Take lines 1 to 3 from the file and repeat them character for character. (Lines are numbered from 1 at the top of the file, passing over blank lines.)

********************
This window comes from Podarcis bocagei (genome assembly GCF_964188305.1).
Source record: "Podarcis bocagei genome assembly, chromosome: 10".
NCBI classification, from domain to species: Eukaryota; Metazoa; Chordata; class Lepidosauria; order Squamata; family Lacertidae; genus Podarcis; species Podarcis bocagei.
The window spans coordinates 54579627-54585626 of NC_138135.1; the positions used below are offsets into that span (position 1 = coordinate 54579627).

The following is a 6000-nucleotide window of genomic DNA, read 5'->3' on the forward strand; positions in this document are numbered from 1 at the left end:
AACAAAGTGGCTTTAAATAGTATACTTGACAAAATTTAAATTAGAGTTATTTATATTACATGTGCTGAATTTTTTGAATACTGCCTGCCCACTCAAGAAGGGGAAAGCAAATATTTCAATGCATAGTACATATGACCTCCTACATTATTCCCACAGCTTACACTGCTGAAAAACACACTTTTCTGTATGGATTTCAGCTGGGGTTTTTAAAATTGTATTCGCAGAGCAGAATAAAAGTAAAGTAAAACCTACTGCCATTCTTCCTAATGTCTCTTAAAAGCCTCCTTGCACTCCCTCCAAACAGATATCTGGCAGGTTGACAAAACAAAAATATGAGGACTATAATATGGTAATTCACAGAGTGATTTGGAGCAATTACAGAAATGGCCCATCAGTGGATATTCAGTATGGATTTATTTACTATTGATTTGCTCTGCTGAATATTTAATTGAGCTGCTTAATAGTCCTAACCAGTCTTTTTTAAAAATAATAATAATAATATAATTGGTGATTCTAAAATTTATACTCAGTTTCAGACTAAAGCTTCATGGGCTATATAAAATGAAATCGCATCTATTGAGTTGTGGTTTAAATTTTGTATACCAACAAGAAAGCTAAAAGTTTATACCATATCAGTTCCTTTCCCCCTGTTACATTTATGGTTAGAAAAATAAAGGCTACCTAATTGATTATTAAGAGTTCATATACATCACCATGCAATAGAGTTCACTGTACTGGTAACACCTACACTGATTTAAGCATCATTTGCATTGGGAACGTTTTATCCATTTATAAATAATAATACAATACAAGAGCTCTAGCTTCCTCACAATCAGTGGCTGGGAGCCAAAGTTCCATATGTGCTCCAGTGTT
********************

This window comes from Podarcis bocagei (genome assembly GCF_964188305.1).
Source record: "Podarcis bocagei genome assembly, chromosome: 10".
NCBI classification, from domain to species: Eukaryota; Metazoa; Chordata; class Lepidosauria; order Squamata; family Lacertidae; genus Podarcis; species Podarcis bocagei.